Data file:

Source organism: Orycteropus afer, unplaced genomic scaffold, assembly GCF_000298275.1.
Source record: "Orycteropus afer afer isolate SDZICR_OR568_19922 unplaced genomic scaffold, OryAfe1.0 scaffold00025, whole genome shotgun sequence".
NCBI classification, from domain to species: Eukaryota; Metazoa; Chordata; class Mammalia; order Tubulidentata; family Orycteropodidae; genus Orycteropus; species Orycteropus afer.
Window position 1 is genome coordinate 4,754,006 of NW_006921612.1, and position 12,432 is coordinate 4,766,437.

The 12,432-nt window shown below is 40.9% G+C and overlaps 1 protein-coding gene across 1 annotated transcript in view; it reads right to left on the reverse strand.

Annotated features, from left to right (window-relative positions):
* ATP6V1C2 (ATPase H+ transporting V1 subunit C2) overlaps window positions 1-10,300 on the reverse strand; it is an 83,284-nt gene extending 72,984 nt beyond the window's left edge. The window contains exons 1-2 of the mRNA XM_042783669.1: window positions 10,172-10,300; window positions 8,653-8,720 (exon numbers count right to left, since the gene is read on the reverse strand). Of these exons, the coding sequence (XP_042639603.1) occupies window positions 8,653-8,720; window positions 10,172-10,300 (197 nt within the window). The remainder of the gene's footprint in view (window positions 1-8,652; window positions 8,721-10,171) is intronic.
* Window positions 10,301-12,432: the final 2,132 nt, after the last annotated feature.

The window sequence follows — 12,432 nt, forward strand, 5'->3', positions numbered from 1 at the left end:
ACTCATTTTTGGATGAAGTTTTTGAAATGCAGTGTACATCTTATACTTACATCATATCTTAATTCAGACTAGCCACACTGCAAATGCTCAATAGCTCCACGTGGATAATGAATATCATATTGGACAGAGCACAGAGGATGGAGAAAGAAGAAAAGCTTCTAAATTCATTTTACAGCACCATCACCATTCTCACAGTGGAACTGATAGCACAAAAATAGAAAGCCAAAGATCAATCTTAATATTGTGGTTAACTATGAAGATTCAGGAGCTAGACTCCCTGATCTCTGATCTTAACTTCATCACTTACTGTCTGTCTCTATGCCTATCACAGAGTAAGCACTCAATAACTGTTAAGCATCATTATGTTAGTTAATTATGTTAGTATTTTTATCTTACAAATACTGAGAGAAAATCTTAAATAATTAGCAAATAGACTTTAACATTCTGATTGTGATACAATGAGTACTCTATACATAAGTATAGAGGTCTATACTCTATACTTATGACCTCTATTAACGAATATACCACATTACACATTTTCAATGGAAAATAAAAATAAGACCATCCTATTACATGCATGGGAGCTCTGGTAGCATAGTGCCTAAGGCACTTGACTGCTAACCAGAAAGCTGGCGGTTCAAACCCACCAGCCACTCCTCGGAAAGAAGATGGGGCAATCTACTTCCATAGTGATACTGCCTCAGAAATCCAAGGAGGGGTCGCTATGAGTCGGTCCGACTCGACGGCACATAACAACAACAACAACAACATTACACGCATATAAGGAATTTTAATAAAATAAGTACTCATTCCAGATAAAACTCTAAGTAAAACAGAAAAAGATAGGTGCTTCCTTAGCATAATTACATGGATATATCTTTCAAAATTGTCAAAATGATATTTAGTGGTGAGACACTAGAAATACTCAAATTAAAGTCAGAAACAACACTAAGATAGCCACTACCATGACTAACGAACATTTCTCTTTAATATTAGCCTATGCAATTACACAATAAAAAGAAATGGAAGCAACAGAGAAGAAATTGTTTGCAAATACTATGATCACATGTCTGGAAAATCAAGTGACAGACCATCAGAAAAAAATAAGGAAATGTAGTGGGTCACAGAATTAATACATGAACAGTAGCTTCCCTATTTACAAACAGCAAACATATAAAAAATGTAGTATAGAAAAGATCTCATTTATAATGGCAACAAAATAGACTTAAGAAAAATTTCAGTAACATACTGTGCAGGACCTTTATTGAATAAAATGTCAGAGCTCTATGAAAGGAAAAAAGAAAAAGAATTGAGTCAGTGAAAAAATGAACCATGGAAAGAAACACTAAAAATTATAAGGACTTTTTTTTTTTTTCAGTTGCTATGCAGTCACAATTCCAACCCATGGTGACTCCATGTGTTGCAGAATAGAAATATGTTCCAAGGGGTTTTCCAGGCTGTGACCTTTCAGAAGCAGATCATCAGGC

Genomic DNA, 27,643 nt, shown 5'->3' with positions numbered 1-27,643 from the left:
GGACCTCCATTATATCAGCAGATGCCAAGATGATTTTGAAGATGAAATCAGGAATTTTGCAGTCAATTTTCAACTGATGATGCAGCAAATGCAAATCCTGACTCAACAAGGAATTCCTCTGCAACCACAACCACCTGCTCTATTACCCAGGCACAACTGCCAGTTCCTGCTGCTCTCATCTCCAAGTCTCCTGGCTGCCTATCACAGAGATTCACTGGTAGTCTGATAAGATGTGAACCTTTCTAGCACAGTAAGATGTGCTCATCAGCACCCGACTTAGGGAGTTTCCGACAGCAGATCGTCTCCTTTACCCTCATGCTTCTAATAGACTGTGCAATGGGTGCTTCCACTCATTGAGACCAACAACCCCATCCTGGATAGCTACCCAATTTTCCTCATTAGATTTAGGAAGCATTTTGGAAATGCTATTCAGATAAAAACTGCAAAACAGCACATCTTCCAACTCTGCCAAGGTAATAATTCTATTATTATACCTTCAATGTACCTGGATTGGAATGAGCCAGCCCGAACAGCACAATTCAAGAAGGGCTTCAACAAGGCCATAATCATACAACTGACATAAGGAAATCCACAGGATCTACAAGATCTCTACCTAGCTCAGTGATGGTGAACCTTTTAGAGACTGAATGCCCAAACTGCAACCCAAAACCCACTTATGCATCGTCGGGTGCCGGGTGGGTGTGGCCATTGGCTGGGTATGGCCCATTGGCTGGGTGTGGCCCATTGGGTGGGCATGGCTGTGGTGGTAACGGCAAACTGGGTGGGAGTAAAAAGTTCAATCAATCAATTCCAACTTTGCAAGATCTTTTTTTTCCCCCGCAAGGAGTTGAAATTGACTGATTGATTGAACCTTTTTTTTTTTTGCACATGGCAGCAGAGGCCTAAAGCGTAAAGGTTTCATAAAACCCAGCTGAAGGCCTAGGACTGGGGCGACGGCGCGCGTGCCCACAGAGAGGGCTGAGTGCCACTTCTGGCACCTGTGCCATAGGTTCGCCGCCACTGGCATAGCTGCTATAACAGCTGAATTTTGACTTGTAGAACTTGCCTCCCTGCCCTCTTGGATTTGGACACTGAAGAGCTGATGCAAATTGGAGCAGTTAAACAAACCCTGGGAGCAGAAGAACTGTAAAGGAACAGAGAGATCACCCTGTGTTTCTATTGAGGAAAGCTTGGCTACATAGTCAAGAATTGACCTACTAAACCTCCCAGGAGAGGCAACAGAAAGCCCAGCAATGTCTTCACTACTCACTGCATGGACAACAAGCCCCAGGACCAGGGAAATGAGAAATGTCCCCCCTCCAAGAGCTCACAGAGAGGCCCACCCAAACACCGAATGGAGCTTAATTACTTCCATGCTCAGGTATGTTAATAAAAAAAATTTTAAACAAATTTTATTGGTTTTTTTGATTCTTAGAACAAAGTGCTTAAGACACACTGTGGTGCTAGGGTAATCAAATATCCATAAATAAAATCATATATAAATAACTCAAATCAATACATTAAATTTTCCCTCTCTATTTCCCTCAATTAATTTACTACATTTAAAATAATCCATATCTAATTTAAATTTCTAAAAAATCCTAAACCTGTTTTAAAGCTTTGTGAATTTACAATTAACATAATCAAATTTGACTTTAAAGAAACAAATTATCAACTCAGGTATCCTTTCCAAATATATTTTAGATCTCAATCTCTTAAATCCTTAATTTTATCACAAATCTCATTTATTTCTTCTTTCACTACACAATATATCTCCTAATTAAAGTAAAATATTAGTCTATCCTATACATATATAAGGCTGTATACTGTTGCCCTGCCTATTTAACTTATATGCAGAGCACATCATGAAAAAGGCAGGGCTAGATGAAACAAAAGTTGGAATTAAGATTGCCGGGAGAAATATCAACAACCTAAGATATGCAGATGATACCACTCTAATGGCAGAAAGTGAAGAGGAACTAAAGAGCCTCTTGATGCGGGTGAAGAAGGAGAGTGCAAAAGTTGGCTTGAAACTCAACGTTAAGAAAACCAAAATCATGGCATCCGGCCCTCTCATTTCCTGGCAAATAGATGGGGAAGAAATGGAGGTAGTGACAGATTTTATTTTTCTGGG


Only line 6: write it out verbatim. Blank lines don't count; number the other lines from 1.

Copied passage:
Annotated features, from left to right (window-relative positions):